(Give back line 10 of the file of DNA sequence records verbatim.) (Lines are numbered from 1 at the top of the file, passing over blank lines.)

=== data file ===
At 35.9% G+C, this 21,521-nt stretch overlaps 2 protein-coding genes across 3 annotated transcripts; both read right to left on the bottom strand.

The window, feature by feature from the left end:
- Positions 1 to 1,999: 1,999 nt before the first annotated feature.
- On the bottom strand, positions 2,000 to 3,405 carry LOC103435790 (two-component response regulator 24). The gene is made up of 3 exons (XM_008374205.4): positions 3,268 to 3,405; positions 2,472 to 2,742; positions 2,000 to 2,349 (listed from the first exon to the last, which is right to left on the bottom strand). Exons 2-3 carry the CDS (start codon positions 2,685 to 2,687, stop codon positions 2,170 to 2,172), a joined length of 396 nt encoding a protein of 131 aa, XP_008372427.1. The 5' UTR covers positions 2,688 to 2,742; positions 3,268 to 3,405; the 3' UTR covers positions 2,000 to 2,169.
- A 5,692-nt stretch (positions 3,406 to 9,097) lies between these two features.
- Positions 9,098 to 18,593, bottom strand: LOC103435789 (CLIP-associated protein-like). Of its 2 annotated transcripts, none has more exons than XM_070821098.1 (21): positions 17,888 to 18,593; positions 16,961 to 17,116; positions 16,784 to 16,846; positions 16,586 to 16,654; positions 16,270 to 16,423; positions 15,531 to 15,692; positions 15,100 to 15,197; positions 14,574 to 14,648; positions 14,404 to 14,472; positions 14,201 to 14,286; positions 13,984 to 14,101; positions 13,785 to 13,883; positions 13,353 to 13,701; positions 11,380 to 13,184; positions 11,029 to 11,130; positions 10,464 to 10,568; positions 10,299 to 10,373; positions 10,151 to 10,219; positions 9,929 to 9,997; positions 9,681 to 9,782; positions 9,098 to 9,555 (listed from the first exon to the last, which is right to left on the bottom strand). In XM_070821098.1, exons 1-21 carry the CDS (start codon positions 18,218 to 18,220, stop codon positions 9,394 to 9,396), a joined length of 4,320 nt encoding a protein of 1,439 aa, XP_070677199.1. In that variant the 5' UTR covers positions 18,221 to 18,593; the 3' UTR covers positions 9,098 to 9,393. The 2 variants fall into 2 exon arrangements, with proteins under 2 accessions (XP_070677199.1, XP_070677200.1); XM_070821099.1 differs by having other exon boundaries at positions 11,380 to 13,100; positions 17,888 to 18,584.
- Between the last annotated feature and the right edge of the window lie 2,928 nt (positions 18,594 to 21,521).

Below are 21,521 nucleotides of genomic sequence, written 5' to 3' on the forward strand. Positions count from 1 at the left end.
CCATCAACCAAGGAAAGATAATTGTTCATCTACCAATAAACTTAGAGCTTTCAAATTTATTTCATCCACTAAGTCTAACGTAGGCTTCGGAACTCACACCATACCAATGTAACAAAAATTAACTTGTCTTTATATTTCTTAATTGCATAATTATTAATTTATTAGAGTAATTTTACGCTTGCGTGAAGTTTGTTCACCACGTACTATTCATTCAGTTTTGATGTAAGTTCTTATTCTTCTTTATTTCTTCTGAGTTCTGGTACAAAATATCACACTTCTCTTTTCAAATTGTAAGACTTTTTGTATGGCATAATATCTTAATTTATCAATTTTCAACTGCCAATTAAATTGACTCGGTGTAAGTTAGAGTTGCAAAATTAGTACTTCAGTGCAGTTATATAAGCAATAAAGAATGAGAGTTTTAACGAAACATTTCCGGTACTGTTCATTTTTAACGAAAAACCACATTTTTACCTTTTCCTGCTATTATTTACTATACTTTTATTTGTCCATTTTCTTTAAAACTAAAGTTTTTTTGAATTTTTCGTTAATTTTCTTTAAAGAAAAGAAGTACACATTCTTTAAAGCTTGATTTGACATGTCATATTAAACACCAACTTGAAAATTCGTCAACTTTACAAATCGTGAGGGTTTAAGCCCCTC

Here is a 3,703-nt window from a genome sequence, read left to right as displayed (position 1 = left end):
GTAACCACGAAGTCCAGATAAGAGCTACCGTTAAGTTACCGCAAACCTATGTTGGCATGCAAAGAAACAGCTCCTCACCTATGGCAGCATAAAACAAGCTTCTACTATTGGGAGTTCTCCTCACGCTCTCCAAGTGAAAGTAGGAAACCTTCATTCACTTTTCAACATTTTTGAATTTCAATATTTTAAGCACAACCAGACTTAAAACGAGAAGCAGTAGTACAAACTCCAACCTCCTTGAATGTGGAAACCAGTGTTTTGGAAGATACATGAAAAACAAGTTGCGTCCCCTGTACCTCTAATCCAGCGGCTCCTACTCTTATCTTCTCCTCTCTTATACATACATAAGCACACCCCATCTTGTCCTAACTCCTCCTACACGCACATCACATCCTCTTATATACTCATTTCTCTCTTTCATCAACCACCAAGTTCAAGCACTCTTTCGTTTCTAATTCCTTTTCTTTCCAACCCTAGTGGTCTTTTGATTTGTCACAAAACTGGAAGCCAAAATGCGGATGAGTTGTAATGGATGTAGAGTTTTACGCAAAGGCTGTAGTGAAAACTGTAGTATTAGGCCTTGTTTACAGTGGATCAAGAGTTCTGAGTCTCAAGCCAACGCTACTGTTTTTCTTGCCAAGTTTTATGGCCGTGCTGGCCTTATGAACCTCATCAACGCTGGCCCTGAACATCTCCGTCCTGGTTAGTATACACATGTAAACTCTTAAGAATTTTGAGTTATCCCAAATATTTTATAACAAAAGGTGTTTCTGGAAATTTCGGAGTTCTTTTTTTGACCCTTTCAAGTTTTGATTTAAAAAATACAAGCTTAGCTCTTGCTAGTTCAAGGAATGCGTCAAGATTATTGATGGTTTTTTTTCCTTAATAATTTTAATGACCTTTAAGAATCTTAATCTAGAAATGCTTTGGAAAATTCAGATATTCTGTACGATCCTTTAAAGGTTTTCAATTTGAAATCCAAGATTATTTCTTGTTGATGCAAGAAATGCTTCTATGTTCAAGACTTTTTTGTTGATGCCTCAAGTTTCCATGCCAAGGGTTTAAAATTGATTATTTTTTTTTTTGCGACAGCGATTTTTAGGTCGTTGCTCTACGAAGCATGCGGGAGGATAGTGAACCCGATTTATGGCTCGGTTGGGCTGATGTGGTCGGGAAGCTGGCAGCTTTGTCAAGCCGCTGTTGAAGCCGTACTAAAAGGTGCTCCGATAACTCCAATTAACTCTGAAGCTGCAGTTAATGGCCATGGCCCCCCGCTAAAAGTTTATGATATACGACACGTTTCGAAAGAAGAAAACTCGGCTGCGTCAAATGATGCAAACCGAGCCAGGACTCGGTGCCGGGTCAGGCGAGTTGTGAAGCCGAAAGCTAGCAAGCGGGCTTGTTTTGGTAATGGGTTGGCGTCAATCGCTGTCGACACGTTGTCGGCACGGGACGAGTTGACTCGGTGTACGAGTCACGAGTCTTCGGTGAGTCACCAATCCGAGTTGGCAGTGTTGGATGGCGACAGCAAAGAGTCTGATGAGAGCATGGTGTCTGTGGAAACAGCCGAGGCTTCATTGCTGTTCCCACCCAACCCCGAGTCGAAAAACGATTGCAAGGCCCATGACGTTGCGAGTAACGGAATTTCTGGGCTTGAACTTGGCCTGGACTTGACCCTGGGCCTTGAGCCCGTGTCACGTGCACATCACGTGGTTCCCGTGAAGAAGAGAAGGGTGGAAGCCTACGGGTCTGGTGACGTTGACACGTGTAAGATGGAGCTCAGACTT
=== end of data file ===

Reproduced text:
Here is a 3,703-nt window from a genome sequence, read left to right as displayed (position 1 = left end):